gear B. On each of these a hardened steel roller, A, is held inside of the gear by a light spring and against the flat surface of the member L. The roller travels with the clutch and runs free against the side of the gear B when the engine is in motion and when the starting gears are idle. As soon as the current is directed to the electric starting motor, the three rollers are bound between the

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Fig. 362.—Diagram Showing Construction of Typical Overrunning !

Clutch.

clutch body and the rachet member carrying them and the crankshaft is driven until such time as the engine speed increases sufficiently to overrun that of the member attached to the crankshaft.

Q. What is the "automatic” pinion shift?

A. This is what is now becoming the most popular method of connecting the starting motor to the engine. A pinion is provided with a spiral thread inside and fits a corresponding thread on the motor shaft. The angle of the thread is such that as the switch

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is depressed and the motor started, the rotation of the armature shaft screws the pinion in and meshes it with the flywheel gear. As soon as the gasoline engine starts, it automatically shifts the pinion out of engagement with the flywheel gear teeth.

Q. Wliat is the Delco starting, lighting and ignition system, and how does it operate?

A. One of the most popular systems is that shown at Fig. 364, which is a complete starting, lighting and ignition system using a single unit to perform the three functions. This is the Delco system and was the first really practical self-starting assembly to receive general application. It is of a single wire or ground type which means that one side of the storage battery is directly connected to the frame of the car, only one wire being carried to the various lamps and other current consuming units. The motor generator is a single unit type and includes the ignition distributor and timer, which is built in the front end of the housing. The operation of the motor generator will be more clearly understood if one views it first merely as an electric motor, suitably connected with the engine to turn the crankshaft and then by an ingenious shifting of the internal mechanism as a generator for charging the storage battery and to furnish current for the lights and ignition, at this time being so arranged that the generator is turned by the engine.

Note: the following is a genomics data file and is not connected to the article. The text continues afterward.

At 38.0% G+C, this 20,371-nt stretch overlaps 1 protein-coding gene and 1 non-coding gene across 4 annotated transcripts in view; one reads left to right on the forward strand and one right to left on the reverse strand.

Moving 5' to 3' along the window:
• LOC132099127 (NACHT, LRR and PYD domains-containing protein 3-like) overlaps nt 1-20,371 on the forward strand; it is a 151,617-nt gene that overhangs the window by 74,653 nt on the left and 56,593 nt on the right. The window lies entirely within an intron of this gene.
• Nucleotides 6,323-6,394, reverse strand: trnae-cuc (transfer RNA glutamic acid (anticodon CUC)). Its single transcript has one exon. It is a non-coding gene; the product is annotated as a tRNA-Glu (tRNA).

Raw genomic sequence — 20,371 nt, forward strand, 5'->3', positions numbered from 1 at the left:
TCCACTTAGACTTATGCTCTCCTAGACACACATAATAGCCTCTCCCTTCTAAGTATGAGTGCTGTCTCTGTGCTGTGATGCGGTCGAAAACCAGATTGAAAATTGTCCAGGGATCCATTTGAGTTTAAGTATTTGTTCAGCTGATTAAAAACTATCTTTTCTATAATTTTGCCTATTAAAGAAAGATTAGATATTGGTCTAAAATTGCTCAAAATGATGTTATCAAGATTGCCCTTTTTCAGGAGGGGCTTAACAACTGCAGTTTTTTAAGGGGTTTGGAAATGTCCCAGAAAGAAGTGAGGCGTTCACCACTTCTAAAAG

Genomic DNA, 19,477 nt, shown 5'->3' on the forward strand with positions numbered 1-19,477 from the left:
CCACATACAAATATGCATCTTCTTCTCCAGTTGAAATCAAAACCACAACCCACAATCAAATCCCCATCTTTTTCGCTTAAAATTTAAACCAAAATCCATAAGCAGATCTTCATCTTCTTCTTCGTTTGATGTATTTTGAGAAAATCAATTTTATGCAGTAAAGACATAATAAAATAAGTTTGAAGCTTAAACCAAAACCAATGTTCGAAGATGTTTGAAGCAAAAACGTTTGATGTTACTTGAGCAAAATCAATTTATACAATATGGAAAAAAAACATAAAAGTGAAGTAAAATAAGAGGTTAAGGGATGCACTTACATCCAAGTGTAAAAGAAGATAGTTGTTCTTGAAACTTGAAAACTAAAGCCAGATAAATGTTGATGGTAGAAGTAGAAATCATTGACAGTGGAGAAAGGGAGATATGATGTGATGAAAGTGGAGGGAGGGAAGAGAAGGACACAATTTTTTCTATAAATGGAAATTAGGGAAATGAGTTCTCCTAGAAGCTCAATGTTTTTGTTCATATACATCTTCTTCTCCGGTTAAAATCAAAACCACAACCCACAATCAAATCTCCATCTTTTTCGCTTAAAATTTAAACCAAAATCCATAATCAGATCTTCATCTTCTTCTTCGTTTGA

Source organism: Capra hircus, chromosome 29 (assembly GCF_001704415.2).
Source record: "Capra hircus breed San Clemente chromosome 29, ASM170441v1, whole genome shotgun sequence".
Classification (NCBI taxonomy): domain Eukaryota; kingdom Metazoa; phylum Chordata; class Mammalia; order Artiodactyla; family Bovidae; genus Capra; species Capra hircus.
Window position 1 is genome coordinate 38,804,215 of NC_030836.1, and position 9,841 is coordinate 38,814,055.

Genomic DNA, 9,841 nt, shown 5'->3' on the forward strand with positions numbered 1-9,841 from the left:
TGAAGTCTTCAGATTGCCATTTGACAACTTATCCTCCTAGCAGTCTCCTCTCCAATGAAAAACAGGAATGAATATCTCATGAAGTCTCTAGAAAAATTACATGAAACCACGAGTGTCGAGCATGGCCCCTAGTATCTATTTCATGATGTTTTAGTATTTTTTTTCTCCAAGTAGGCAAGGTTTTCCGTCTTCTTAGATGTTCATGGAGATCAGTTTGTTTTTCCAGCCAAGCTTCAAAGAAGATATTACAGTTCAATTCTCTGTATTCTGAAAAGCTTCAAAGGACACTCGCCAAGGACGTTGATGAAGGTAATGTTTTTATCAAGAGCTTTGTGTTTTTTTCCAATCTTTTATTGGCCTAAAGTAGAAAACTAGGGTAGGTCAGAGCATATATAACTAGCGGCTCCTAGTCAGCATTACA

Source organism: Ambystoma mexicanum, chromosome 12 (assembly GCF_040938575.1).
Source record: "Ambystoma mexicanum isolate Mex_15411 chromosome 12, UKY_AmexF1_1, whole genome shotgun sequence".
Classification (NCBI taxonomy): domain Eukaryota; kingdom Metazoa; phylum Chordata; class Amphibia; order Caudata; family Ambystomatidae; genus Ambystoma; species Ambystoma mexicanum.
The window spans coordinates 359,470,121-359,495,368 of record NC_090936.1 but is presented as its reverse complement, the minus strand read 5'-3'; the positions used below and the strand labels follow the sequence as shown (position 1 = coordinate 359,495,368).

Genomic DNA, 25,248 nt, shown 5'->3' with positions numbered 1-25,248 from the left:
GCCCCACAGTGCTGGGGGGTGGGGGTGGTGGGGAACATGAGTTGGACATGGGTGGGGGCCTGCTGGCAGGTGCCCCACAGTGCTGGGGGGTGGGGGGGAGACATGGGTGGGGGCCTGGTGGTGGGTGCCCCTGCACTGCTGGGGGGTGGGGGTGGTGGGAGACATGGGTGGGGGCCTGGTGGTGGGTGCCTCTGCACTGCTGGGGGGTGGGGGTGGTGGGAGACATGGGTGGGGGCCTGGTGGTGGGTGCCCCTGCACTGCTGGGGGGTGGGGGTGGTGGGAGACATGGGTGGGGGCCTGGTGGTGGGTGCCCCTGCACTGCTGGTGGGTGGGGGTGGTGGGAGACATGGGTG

When used as a motor, it operates on the series wound principle and has a spur gear pinion upon the end of the armature shaft nearest the fly-wheel. Interposed between this pinion and the gear teeth cut in the face of the fly-wheel is a pair of gears adapted to slide along and revolve upon an intermediate shaft. This sliding action results in the larger of the gears engaging with the motor pinion, while the smaller one meshes with the gear teeth on the fly-wheel. A one way starting clutch is incorporated inside of this set of gears and is for the purpose of permitting the engine to run ahead of the motor during the short time that the gears are meshed after the engine fires and is running under its own power. The total gear ratio between the armature shaft and the engine shaft is approximately 20 to 1. This means that the